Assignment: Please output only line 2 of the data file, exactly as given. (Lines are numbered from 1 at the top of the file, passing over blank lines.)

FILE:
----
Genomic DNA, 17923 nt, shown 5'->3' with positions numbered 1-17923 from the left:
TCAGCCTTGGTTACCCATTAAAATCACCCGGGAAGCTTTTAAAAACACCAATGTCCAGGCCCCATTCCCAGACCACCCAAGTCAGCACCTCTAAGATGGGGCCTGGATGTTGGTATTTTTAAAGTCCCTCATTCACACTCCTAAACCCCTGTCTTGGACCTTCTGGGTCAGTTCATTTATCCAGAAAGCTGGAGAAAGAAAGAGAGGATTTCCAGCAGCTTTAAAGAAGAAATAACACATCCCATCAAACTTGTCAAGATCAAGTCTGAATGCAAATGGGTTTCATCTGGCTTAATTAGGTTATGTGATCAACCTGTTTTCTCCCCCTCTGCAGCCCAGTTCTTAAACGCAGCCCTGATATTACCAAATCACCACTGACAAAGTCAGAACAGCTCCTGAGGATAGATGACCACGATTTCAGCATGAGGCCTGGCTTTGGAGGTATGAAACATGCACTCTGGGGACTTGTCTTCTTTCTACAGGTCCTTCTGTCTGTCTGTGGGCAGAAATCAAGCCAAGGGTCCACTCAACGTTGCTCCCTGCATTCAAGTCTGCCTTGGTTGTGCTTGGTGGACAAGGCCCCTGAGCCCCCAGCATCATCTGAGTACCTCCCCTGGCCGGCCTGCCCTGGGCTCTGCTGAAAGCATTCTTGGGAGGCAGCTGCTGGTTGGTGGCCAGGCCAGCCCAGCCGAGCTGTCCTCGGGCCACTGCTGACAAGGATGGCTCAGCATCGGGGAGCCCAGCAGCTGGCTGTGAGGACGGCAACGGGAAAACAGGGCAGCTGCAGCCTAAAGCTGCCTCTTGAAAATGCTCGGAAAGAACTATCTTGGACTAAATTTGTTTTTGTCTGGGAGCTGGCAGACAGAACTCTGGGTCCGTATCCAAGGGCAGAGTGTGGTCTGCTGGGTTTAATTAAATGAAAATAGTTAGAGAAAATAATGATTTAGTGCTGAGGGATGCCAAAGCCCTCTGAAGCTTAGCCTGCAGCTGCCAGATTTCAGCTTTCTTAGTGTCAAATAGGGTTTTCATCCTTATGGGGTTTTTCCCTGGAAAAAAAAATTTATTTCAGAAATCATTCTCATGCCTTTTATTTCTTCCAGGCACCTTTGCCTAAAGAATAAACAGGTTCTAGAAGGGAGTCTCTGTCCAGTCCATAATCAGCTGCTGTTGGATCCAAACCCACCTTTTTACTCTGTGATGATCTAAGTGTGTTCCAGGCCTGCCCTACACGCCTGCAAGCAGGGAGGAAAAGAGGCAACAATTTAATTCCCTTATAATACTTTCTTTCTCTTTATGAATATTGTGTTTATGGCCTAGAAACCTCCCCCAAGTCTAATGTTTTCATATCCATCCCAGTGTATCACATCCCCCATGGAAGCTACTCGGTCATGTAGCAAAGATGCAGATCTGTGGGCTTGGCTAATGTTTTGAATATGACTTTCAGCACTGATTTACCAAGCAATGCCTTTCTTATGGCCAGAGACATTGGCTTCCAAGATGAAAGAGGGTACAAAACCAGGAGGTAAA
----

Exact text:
TCAGCCTTGGTTACCCATTAAAATCACCCGGGAAGCTTTTAAAAACACCAATGTCCAGGCCCCATTCCCAGACCACCCAAGTCAGCACCTCTAAGATGGGGCCTGGATGTTGGTATTTTTAAAGTCCCTCATTCACACTCCTAAACCCCTGTCTTGGACCTTCTGGGTCAGTTCATTTATCCAGAAAGCTGGAGAAAGAAAGAGAGGATTTCCAGCAGCTTTAAAGAAGAAATAACACATCCCATCAAACTTGTCAAGATCAAGTCTGAATGCAAATGGGTTTCATCTGGCTTAATTAGGTTATGTGATCAACCTGTTTTCTCCCCCTCTGCAGCCCAGTTCTTAAACGCAGCCCTGATATTACCAAATCACCACTGACAAAGTCAGAACAGCTCCTGAGGATAGATGACCACGATTTCAGCATGAGGCCTGGCTTTGGAGGTATGAAACATGCACTCTGGGGACTTGTCTTCTTTCTACAGGTCCTTCTGTCTGTCTGTGGGCAGAAATCAAGCCAAGGGTCCACTCAACGTTGCTCCCTGCATTCAAGTCTGCCTTGGTTGTGCTTGGTGGACAAGGCCCCTGAGCCCCCAGCATCATCTGAGTACCTCCCCTGGCCGGCCTGCCCTGGGCTCTGCTGAAAGCATTCTTGGGAGGCAGCTGCTGGTTGGTGGCCAGGCCAGCCCAGCCGAGCTGTCCTCGGGCCACTGCTGACAAGGATGGCTCAGCATCGGGGAGCCCAGCAGCTGGCTGTGAGGACGGCAACGGGAAAACAGGGCAGCTGCAGCCTAAAGCTGCCTCTTGAAAATGCTCGGAAAGAACTATCTTGGACTAAATTTGTTTTTGTCTGGGAGCTGGCAGACAGAACTCTGGGTCCGTATCCAAGGGCAGAGTGTGGTCTGCTGGGTTTAATTAAATGAAAATAGTTAGAGAAAATAATGATTTAGTGCTGAGGGATGCCAAAGCCCTCTGAAGCTTAGCCTGCAGCTGCCAGATTTCAGCTTTCTTAGTGTCAAATAGGGTTTTCATCCTTATGGGGTTTTTCCCTGGAAAAAAAAATTTATTTCAGAAATCATTCTCATGCCTTTTATTTCTTCCAGGCACCTTTGCCTAAAGAATAAACAGGTTCTAGAAGGGAGTCTCTGTCCAGTCCATAATCAGCTGCTGTTGGATCCAAACCCACCTTTTTACTCTGTGATGATCTAAGTGTGTTCCAGGCCTGCCCTACACGCCTGCAAGCAGGGAGGAAAAGAGGCAACAATTTAATTCCCTTATAATACTTTCTTTCTCTTTATGAATATTGTGTTTATGGCCTAGAAACCTCCCCCAAGTCTAATGTTTTCATATCCATCCCAGTGTATCACATCCCCCATGGAAGCTACTCGGTCATGTAGCAAAGATGCAGATCTGTGGGCTTGGCTAATGTTTTGAATATGACTTTCAGCACTGATTTACCAAGCAATGCCTTTCTTATGGCCAGAGACATTGGCTTCCAAGATGAAAGAGGGTACAAAACCAGGAGGTAAA